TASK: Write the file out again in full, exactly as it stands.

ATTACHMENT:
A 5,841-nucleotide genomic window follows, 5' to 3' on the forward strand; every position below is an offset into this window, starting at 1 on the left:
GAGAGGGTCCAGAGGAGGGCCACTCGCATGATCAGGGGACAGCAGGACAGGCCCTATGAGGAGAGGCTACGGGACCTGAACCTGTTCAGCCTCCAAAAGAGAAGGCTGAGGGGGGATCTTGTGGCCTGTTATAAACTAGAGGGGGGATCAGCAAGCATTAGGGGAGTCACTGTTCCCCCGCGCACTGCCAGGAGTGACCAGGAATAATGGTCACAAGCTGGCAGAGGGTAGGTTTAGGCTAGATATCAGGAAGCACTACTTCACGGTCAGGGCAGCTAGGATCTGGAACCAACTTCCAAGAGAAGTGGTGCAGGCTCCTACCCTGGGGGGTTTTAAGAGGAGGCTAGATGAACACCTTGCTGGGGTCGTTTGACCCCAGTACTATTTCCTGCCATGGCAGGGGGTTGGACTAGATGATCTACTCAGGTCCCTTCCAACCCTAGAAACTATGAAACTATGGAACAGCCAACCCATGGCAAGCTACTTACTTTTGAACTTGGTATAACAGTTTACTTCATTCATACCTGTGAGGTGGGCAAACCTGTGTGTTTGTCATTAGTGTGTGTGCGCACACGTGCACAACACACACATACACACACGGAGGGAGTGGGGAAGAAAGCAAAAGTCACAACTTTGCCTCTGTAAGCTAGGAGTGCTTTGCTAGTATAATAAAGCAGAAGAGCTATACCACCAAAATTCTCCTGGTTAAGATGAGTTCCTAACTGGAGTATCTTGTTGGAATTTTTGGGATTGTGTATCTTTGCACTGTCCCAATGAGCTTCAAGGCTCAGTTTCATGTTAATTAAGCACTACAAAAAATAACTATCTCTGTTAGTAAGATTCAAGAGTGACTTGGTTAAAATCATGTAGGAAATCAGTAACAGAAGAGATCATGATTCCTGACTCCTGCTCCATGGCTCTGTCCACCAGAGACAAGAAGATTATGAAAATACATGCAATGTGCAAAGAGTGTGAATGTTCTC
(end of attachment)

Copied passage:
A 5,841-nucleotide genomic window follows, 5' to 3' on the forward strand; every position below is an offset into this window, starting at 1 on the left:
GAGAGGGTCCAGAGGAGGGCCACTCGCATGATCAGGGGACAGCAGGACAGGCCCTATGAGGAGAGGCTACGGGACCTGAACCTGTTCAGCCTCCAAAAGAGAAGGCTGAGGGGGGATCTTGTGGCCTGTTATAAACTAGAGGGGGGATCAGCAAGCATTAGGGGAGTCACTGTTCCCCCGCGCACTGCCAGGAGTGACCAGGAATAATGGTCACAAGCTGGCAGAGGGTAGGTTTAGGCTAGATATCAGGAAGCACTACTTCACGGTCAGGGCAGCTAGGATCTGGAACCAACTTCCAAGAGAAGTGGTGCAGGCTCCTACCCTGGGGGGTTTTAAGAGGAGGCTAGATGAACACCTTGCTGGGGTCGTTTGACCCCAGTACTATTTCCTGCCATGGCAGGGGGTTGGACTAGATGATCTACTCAGGTCCCTTCCAACCCTAGAAACTATGAAACTATGGAACAGCCAACCCATGGCAAGCTACTTACTTTTGAACTTGGTATAACAGTTTACTTCATTCATACCTGTGAGGTGGGCAAACCTGTGTGTTTGTCATTAGTGTGTGTGCGCACACGTGCACAACACACACATACACACACGGAGGGAGTGGGGAAGAAAGCAAAAGTCACAACTTTGCCTCTGTAAGCTAGGAGTGCTTTGCTAGTATAATAAAGCAGAAGAGCTATACCACCAAAATTCTCCTGGTTAAGATGAGTTCCTAACTGGAGTATCTTGTTGGAATTTTTGGGATTGTGTATCTTTGCACTGTCCCAATGAGCTTCAAGGCTCAGTTTCATGTTAATTAAGCACTACAAAAAATAACTATCTCTGTTAGTAAGATTCAAGAGTGACTTGGTTAAAATCATGTAGGAAATCAGTAACAGAAGAGATCATGATTCCTGACTCCTGCTCCATGGCTCTGTCCACCAGAGACAAGAAGATTATGAAAATACATGCAATGTGCAAAGAGTGTGAATGTTCTC